Medulloblastoma is a type of brain tumor primarily affecting children, though it can also occur in adults. It is considered the most common malignant brain tumor in children. Medulloblastomas originate in the cerebellum or posterior fossa region of the brain, an area responsible for coordinating movement.
The exact cause of medulloblastoma is not fully understood. However, it is believed to involve genetic mutations, some of which may be inherited, although this is rare. Other cases seem to arise sporadically without a known cause.
Symptoms of medulloblastoma are generally related to increased intracranial pressure or disruption of cerebellar functions and can include:
- Headaches, often worse in the morning.
- Nausea and Vomiting, particularly in the morning.
- Problems with Coordination and Balance.
- Gait Disturbances: Difficulty in walking or a tendency to fall.
- Behavioral or Cognitive Changes: Changes in personality or school performance.
- Eye Problems: Double vision or other vision abnormalities.
- Increased Head Size in infants (due to open skull sutures).
Diagnosis involves a combination of:
- Neurological Exam: To check vision, hearing, balance, coordination, strength, and reflexes.
- Imaging : MRI (most common), CT scans to visualize the tumor.
- Lumbar Puncture (Spinal Tap): To check for cancer cells in the cerebrospinal fluid.
- Biopsy: To confirm the diagnosis and classify the tumor subtype.
Treatment for medulloblastoma is multi-modal and may include:
- Surgery: To remove as much of the tumor as safely possible.
- Radiation Therapy: Postoperative radiation is a standard treatment, especially for children over the age of 3. For younger children, strategies to delay or reduce radiation are considered due to long-term effects on the developing brain.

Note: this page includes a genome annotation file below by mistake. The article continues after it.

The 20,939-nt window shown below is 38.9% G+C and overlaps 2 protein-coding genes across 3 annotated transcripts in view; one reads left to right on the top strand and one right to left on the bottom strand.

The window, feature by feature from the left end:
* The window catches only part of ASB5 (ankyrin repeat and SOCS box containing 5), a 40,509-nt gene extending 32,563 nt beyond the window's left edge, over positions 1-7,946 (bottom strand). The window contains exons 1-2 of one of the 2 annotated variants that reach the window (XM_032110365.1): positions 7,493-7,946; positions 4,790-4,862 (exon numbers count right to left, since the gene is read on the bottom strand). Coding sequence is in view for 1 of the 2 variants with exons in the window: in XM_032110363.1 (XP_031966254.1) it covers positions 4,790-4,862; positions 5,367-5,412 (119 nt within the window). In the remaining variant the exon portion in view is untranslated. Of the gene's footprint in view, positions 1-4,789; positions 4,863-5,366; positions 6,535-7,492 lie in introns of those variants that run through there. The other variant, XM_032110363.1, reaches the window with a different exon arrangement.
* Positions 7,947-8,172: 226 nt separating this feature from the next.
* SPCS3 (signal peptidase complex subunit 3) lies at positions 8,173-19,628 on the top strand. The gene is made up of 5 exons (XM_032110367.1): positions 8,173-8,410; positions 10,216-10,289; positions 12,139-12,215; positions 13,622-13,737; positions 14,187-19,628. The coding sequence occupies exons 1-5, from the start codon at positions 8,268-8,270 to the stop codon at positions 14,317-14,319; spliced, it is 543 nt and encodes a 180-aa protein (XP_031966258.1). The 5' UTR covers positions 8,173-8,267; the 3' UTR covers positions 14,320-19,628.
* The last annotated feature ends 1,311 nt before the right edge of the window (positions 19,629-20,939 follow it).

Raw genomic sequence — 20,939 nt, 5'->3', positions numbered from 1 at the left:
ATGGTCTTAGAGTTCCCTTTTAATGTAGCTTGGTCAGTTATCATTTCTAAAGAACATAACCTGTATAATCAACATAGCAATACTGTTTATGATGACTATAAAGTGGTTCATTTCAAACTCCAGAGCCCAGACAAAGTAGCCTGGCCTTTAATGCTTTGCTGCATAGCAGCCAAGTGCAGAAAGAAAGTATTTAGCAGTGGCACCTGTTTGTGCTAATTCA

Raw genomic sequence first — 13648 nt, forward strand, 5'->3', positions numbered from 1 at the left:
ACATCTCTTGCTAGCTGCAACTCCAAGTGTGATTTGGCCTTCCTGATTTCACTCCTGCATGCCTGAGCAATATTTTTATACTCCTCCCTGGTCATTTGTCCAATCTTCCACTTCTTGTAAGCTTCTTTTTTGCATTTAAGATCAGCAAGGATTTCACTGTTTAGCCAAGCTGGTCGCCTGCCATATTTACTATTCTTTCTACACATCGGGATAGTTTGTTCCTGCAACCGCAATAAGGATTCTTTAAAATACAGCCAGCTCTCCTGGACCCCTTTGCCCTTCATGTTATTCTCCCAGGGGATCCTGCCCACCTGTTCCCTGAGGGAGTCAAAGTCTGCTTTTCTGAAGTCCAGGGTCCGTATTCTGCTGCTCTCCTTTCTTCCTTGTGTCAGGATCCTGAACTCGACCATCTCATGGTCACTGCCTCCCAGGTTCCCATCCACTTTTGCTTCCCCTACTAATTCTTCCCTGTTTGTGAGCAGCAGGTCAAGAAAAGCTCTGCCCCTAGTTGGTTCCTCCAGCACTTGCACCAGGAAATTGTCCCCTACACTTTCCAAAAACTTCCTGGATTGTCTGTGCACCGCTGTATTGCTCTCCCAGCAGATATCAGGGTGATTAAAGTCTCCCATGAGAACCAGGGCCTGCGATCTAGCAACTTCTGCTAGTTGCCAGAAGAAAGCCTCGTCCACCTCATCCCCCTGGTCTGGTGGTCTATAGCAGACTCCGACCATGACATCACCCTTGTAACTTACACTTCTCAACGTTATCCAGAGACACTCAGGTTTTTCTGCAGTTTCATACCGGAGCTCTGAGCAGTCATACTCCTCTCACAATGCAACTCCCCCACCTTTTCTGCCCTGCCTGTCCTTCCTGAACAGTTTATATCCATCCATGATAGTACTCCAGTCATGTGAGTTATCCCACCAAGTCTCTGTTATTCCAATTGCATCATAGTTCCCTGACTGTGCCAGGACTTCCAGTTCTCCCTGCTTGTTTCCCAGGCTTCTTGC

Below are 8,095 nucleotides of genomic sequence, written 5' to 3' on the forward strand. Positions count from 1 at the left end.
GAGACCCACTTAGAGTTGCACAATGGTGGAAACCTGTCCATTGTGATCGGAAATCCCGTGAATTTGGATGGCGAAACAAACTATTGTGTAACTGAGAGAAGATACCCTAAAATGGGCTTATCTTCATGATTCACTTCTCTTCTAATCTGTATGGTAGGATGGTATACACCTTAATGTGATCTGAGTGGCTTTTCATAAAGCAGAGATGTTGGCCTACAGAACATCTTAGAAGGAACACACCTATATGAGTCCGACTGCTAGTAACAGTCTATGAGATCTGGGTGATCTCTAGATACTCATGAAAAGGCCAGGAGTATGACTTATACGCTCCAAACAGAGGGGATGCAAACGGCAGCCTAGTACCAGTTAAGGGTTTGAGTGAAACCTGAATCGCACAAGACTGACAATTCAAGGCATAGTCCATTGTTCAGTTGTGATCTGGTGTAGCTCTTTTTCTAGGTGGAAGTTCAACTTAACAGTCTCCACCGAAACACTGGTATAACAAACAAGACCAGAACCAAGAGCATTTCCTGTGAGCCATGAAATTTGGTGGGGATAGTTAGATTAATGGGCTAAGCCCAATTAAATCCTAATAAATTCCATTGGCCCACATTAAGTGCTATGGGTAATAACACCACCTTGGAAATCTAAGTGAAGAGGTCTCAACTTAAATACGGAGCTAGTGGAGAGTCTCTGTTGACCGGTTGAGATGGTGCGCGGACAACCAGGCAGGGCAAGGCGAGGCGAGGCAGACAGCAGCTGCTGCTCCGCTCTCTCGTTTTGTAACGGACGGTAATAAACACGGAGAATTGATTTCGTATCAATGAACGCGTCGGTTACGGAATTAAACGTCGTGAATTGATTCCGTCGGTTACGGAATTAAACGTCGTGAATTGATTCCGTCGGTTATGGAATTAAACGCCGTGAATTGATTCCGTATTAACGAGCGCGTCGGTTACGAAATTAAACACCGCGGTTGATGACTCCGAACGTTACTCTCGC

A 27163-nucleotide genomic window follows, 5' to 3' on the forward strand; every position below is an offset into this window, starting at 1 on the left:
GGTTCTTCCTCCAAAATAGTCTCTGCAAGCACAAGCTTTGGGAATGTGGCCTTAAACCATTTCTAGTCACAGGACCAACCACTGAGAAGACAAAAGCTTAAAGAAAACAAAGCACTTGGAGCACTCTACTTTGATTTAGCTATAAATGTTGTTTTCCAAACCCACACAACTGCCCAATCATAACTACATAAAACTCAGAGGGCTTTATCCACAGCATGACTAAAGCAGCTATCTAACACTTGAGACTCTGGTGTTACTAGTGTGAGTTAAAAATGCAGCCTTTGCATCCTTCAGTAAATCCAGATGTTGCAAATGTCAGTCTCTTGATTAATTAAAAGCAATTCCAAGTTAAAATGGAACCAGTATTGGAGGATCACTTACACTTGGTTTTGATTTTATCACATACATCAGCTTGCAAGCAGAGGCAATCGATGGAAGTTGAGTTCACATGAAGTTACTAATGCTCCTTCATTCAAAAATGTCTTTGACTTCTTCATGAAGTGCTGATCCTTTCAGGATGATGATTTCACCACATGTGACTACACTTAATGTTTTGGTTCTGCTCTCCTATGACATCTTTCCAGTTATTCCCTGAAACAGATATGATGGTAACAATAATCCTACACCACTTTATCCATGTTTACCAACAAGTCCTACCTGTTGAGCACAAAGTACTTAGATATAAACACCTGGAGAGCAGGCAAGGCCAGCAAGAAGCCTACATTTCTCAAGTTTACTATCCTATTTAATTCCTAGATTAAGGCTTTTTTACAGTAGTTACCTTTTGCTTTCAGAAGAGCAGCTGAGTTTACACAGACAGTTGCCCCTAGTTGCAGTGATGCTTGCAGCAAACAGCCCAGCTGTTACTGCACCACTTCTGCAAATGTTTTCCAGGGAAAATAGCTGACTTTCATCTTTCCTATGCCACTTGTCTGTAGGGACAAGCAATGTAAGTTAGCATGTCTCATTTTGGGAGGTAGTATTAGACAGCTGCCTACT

- Chemotherapy: Often used in conjunction with radiation therapy to increase treatment effectiveness.
MRI appearance of Medulloblastoma
T1-Weighted MRI: Medulloblastomas often appear as hypointense or isointense (darker or similar in intensity) to the surrounding brain tissue on T1-weighted images.
T2-Weighted MRI: On T2-weighted images, these tumors usually present as hyperintense (brighter) compared to the surrounding brain tissue.
FLAIR (Fluid-Attenuated Inversion Recovery): In FLAIR sequences, medulloblastomas generally show a hyperintense signal, similar to T2-weighted images, but with better suppression of signals from cerebrospinal fluid, which can help in delineating the tumor more clearly.
DWI (Diffusion-Weighted Imaging): Medulloblastomas typically appear hyperintense on DWI. This sequence is helpful in assessing the cellular density of the tumor, as high cellularity often restricts the diffusion of water molecules, leading to a brighter appearance on these images.
Post-Contrast T1: After the administration of contrast material (usually gadolinium), medulloblastomas often show strong and homogeneous enhancement on T1-weighted images. This enhancement can help to differentiate the tumor from surrounding structures and can also be useful in evaluating the effectiveness of treatment.
T2 axial image shows Medulloblastoma
FLAIR coronal image shows Medulloblastoma
T1 axial image shows Medulloblastoma
T2 sagittal image shows Medulloblastoma
T1 post contrast axial image shows Medulloblastoma
T1 post contrast coronal image shows Medulloblastoma
T1 post contrast sagittal image shows Medulloblastoma
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